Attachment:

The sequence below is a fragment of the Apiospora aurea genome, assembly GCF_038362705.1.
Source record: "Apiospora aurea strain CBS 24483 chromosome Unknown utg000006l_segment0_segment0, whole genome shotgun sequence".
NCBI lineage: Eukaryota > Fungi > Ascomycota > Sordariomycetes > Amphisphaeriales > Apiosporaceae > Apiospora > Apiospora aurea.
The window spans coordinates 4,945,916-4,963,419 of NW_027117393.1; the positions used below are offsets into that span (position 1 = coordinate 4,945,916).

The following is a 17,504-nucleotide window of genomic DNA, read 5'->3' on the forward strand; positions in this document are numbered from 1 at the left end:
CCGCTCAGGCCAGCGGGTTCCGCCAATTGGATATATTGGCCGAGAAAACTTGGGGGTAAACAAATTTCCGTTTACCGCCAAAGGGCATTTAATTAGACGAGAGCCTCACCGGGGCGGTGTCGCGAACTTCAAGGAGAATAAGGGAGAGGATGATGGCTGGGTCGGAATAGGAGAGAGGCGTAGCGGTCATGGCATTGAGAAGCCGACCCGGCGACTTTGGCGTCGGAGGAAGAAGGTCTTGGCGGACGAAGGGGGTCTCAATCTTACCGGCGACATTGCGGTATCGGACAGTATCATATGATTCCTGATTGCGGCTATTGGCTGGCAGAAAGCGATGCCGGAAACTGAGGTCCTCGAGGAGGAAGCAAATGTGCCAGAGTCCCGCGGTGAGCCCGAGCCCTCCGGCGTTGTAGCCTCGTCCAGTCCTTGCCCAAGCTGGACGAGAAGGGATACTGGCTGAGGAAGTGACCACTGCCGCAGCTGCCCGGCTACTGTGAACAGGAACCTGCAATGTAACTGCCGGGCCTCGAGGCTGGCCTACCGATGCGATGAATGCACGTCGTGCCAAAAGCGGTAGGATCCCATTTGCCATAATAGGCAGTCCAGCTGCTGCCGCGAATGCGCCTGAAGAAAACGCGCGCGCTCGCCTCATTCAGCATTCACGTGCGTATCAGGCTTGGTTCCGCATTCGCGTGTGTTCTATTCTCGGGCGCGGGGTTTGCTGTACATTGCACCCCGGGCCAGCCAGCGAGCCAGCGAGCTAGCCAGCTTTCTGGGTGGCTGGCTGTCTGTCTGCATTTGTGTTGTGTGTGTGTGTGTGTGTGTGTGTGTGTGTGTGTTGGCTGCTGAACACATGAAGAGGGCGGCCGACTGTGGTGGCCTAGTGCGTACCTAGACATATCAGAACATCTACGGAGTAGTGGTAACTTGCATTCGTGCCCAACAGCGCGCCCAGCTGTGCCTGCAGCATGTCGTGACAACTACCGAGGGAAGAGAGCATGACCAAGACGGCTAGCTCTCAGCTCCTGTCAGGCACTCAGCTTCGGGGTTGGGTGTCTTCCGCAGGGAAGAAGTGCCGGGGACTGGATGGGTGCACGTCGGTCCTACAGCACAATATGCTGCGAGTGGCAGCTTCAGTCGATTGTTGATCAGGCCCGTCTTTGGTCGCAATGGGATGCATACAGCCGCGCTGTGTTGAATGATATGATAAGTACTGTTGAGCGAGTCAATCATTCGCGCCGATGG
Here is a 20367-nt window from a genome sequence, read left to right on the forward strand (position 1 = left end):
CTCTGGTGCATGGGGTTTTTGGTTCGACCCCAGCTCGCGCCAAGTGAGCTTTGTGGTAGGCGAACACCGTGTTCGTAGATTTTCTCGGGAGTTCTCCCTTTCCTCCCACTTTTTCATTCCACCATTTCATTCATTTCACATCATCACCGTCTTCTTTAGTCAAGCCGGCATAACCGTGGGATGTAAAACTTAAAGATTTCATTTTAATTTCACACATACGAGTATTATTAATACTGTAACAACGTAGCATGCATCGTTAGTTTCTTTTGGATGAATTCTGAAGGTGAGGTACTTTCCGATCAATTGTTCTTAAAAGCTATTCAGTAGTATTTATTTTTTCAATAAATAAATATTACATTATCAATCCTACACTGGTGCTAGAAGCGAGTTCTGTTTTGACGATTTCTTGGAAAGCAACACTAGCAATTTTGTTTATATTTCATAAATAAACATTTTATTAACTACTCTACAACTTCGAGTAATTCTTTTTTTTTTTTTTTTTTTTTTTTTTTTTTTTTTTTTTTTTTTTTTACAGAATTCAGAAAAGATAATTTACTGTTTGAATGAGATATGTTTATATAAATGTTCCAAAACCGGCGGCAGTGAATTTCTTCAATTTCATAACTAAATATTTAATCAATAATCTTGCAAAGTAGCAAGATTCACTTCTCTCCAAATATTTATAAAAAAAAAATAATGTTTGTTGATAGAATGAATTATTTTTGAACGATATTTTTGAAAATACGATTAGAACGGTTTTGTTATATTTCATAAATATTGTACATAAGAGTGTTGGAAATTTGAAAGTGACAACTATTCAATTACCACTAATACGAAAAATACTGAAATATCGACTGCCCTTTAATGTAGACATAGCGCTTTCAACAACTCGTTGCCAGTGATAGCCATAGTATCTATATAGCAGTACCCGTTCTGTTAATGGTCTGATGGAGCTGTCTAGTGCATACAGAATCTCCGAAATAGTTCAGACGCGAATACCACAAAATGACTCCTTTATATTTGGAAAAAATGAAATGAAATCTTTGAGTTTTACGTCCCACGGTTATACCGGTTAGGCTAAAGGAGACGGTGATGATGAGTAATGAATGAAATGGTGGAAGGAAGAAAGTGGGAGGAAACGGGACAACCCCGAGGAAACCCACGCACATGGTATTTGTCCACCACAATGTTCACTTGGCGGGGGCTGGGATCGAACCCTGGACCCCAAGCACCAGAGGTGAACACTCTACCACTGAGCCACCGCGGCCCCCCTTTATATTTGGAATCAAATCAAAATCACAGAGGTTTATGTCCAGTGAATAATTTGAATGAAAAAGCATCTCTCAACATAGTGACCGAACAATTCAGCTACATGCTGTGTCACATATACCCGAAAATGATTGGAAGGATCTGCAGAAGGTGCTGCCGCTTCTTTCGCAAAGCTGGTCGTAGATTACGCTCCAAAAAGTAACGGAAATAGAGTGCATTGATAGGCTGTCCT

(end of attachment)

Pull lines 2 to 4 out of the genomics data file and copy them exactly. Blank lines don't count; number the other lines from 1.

Source record: "Apiospora aurea strain CBS 24483 chromosome Unknown utg000006l_segment0_segment0, whole genome shotgun sequence".
NCBI lineage: Eukaryota > Fungi > Ascomycota > Sordariomycetes > Amphisphaeriales > Apiosporaceae > Apiospora > Apiospora aurea.
The window spans coordinates 4,945,916-4,963,419 of NW_027117393.1; the positions used below are offsets into that span (position 1 = coordinate 4,945,916).